Tuesday, September 24, 2013

Answering Review Request: The Amber Treasure

Richard Denning asked me to read his novel "The Amber Treasure". It takes place in fifth-sixth century British Isles and involves territory wars between the Saxons and the Romano-Britons. I will examine plot, characters and polish and then assign a grade.


There are two plot threads here, personal and impersonal, and they are skillfully woven together. On one hand, the protagonist is looking to rescue his sister and retrieve a family heirloom, but on the other hand, the guy responsible is part of a plot to conquer Saxon land and drive the Saxons themselves back into the sea.

One might think that this is going to be a solo journey, or at most, a ragtag bunch of misfits but it's neither. It's more realistic than that. It's a formal militia marching to the guy's lair. It doesn't end there either. This story is a military campaign conducted by kings with Cedric, a greenhorn soldier, as it's emotional core. It's engaging and exciting but it is not hotblooded.
I call Amber Treasure the Blue Oni to 300's Red Oni. Instead of Large Hams and bullet time and badass boasts etc there is planning and rhetoric and reflection. This is because it is a first person account written by Cedric as an old man. Naturally he has had time to think about what happened and present everything the way a historian would.

Another thing I like to say about this book is "Your Sister Is In Another Castle". There is a repeated sense of 'not quite there yet' as Cedric continues his personal quest to retrieve what he lost when his village was attacked.

There's an Idiot Ball or two but it is understandable. I've read too many real life historical accounts about people dooming themselves because of idiotic actions to hold them against fictional characters.

There is a terrific resolution. This is a story that resolves it's current conflict but leaves open the path to future conflict. It's hard to strike that balance but Mr.Denning does a fantastic job.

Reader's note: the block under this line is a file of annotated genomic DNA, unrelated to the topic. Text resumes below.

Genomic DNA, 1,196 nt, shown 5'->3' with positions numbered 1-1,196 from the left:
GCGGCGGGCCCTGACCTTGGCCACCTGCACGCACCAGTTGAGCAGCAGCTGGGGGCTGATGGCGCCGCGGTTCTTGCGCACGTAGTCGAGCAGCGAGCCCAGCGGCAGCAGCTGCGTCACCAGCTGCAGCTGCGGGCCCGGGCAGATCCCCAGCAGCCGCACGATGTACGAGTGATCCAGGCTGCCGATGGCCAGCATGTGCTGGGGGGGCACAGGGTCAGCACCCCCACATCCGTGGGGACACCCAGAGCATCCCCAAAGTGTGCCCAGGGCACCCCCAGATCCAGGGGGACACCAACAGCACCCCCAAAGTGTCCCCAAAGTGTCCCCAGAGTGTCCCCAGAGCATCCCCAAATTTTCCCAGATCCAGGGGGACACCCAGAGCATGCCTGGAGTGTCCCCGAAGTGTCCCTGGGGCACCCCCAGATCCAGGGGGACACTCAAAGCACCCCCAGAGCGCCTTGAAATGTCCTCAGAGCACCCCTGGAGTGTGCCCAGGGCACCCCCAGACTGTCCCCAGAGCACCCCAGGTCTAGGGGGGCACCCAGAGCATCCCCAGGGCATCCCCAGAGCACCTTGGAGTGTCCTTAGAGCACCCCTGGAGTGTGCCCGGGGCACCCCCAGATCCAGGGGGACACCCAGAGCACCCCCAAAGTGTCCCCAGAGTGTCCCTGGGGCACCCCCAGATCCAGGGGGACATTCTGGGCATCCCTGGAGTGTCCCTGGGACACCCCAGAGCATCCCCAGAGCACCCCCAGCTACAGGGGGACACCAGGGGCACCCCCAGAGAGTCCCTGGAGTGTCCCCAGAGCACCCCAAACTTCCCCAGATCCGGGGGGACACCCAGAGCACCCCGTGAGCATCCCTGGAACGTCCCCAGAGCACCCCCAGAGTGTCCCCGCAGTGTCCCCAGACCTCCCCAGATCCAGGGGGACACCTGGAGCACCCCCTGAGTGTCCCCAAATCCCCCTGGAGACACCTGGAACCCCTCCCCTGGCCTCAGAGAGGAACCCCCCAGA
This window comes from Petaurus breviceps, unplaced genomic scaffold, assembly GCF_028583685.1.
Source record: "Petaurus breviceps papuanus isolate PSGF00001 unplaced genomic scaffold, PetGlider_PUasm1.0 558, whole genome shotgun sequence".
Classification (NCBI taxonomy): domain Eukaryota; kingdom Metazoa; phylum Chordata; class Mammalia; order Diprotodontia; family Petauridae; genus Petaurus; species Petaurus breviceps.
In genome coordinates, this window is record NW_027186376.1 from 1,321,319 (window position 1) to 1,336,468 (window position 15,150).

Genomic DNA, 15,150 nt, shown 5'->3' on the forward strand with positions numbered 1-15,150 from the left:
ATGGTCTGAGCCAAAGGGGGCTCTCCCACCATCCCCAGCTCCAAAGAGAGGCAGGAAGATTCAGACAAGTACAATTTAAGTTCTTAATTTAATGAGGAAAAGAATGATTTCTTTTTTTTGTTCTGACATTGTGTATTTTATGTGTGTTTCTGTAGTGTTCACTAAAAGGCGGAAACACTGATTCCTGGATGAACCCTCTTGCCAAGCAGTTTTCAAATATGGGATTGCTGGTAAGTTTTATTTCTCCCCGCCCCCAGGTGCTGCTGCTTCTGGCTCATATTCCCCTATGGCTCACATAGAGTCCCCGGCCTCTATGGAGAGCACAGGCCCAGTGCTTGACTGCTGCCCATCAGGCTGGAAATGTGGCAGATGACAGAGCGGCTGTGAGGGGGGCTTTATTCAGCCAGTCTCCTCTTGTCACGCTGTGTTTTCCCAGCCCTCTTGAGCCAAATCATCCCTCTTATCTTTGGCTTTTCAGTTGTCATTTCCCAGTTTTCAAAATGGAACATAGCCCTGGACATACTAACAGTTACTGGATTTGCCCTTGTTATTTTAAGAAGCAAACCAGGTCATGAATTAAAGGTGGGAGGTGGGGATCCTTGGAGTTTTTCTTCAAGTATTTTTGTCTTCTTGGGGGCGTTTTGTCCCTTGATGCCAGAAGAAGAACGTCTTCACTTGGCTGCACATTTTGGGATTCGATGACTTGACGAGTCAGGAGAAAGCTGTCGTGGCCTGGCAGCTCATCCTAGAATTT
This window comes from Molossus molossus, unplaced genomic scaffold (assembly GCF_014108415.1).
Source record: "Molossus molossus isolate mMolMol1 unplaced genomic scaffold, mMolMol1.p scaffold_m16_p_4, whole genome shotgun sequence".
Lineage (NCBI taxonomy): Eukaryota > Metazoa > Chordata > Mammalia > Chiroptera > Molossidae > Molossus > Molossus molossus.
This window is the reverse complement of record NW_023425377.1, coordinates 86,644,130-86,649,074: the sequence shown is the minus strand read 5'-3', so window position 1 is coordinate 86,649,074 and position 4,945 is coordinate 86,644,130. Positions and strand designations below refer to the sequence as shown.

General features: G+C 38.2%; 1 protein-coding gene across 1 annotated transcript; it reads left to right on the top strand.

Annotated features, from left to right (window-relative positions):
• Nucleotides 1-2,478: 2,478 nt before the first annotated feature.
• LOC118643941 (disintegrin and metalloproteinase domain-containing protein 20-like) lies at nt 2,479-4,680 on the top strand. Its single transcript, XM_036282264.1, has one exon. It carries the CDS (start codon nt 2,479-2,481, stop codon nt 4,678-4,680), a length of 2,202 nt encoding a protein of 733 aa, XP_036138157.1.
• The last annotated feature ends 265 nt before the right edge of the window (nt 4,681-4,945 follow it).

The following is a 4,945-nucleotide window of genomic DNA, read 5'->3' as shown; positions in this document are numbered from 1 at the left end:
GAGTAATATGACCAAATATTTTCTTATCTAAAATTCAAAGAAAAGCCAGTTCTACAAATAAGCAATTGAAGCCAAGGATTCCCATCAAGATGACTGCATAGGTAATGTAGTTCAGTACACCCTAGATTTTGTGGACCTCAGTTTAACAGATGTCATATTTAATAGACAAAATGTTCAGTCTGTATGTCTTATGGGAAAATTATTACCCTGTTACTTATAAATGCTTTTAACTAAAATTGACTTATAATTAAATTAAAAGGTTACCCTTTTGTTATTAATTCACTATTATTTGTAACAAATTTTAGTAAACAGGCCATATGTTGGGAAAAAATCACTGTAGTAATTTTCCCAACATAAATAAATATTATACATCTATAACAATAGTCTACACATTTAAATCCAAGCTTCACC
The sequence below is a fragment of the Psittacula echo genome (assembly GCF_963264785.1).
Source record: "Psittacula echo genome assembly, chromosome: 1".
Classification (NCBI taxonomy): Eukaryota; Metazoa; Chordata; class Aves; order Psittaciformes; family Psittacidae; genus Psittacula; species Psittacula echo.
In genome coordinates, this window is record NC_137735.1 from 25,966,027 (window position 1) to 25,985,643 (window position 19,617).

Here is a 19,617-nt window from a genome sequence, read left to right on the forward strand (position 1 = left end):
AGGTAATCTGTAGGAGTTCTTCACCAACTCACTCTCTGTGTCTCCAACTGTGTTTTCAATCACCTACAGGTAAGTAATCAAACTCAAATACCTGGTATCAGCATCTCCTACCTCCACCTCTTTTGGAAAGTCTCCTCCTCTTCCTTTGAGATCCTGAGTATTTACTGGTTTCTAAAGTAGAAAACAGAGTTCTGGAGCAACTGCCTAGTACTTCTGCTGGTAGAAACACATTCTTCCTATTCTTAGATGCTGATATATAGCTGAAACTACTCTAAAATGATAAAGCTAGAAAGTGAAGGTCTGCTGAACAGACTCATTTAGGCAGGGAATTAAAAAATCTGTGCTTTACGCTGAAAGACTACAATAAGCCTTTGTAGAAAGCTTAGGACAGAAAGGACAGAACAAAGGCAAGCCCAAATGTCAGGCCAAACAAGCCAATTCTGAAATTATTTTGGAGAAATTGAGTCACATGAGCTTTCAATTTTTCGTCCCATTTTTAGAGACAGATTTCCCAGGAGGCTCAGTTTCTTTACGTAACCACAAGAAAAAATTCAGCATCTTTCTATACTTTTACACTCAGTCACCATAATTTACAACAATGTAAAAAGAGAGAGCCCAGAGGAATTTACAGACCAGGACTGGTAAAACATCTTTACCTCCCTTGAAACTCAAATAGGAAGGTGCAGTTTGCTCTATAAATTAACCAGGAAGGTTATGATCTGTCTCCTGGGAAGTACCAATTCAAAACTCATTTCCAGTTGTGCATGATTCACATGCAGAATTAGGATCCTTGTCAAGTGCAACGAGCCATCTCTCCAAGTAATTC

I like Cedric, the protagonist. He's a heroic guy and a humble guy. He's aware of his faults. He fights bravely but is not a Conan the Barbarian expy. One of his friends is bigger and stronger while his other friend is faster and a better archer. This guy is the leader. Cedric the Narrator will comment on the qualities of a leader and how he possessed them in sufficient qualities to lead men as a teenager.
What I like about this is that Cedric states at the beginning that he writes this story to preserve what happened but he doesn't paint himself in a flattering light. Indeed, more often then not it's a self-deprecating light.

Cedric's friends, Edward and Cuthbert are minor characters and receive characterization appropriate to minor characters. I could say the same for the rest of the supporting case but what I want to focus on is the nameless background characters.

There is no such thing as Always Chaotic Evil in this story. Cedric often writes how their enemies are no different then himself and his community. Indeed, he points out several boys his age on the other side that are just as scared as him. Then he goes further and says that the Britons have more basis for calling the Saxons Always Chaotic Evil then the Saxons do the Britons because the Saxons migrated to the British Isles and took over and enslaved the natives.


No typos, no grammar errors. It has a thoughtful and reflective air about it. It wouldn't be hard for Mr.Denning to pose this as a real life historical diary.

Trickster Eric Novels gives "The Amber Treasure" an A+ (The third such for a novel)

Click here for the next review (not a request): "Eragon"

Click here for the previous review request "Welcome to Harmony"

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